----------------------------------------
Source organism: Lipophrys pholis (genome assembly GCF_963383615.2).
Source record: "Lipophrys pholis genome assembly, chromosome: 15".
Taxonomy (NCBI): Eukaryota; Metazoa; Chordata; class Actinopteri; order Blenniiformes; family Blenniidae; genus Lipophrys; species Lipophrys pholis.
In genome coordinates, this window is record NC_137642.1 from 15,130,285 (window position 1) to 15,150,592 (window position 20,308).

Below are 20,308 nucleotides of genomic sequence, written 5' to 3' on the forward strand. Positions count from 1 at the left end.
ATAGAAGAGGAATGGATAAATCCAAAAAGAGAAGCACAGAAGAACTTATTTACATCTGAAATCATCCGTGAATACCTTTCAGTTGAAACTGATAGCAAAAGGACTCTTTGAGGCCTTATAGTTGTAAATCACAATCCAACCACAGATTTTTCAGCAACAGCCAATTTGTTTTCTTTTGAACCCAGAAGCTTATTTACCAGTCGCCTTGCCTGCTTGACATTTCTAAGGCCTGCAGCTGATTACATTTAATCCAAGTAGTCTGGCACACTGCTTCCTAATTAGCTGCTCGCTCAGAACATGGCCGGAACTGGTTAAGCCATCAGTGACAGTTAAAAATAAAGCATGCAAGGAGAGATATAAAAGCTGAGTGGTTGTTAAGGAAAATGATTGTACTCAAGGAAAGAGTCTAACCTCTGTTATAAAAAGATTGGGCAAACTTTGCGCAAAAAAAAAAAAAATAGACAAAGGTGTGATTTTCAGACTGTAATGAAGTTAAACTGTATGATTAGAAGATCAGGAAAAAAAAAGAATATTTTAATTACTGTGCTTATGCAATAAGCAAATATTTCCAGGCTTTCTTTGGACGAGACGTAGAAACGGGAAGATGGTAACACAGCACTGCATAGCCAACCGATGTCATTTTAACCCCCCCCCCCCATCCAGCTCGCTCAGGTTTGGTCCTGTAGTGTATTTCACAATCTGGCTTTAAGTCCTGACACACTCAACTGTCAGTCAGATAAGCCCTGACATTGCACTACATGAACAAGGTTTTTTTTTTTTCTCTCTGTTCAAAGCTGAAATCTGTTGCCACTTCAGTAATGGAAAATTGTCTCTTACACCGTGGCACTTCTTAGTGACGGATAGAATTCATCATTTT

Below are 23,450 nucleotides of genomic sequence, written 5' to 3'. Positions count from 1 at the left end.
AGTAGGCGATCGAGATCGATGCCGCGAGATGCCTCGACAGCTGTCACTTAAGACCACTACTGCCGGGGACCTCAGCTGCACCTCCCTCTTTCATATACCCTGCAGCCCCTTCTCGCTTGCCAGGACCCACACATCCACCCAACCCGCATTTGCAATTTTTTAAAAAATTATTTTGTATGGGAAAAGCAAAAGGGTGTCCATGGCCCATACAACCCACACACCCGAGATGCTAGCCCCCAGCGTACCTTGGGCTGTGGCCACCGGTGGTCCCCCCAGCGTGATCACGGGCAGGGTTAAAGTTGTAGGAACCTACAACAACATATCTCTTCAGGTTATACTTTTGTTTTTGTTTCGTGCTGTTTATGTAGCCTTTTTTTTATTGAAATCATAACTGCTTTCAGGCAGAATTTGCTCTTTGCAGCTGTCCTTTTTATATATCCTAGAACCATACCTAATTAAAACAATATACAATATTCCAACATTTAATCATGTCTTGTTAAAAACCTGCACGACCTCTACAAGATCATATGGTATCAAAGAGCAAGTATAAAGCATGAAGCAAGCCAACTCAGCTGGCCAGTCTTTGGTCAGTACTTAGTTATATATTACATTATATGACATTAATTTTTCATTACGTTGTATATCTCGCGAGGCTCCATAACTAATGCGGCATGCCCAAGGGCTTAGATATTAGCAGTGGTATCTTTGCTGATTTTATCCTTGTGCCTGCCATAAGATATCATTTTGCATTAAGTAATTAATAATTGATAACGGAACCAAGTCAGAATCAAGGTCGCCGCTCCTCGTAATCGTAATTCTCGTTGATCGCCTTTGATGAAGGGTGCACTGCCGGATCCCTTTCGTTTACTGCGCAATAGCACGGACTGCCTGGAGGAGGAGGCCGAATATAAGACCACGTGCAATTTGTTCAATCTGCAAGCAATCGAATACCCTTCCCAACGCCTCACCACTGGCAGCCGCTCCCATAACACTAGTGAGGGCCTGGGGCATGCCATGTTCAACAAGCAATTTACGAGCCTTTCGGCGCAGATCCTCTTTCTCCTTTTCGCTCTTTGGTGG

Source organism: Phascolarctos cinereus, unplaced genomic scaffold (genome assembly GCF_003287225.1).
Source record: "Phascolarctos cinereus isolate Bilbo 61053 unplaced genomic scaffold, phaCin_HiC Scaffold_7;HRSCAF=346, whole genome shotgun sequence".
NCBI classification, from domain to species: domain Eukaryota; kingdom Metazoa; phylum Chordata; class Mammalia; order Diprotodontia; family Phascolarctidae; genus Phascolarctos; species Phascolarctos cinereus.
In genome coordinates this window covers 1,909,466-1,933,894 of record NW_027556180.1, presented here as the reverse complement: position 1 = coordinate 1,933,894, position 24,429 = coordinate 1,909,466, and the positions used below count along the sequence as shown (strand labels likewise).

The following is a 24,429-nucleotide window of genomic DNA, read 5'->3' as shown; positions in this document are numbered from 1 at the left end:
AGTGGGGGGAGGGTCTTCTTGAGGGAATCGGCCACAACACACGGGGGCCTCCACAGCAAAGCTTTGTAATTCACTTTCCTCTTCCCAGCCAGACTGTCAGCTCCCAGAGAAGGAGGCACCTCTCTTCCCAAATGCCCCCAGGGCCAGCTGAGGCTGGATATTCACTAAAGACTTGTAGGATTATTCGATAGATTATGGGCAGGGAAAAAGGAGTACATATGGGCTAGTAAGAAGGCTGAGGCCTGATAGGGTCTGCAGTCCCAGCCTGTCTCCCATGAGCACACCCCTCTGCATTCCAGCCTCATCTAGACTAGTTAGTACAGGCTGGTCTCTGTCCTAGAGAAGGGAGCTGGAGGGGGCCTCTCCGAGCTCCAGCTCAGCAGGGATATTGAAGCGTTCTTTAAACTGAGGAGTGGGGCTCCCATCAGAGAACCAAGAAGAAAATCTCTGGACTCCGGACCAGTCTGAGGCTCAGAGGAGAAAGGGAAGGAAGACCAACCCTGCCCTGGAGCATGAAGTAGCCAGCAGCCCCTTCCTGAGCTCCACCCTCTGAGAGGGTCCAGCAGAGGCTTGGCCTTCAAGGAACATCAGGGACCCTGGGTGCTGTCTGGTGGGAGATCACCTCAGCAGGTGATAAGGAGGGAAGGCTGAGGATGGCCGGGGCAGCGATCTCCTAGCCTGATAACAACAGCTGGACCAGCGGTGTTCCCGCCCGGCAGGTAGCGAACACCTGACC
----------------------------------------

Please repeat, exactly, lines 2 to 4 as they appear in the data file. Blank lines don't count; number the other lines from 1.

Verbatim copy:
Source record: "Lipophrys pholis genome assembly, chromosome: 15".
Taxonomy (NCBI): Eukaryota; Metazoa; Chordata; class Actinopteri; order Blenniiformes; family Blenniidae; genus Lipophrys; species Lipophrys pholis.
In genome coordinates, this window is record NC_137642.1 from 15,130,285 (window position 1) to 15,150,592 (window position 20,308).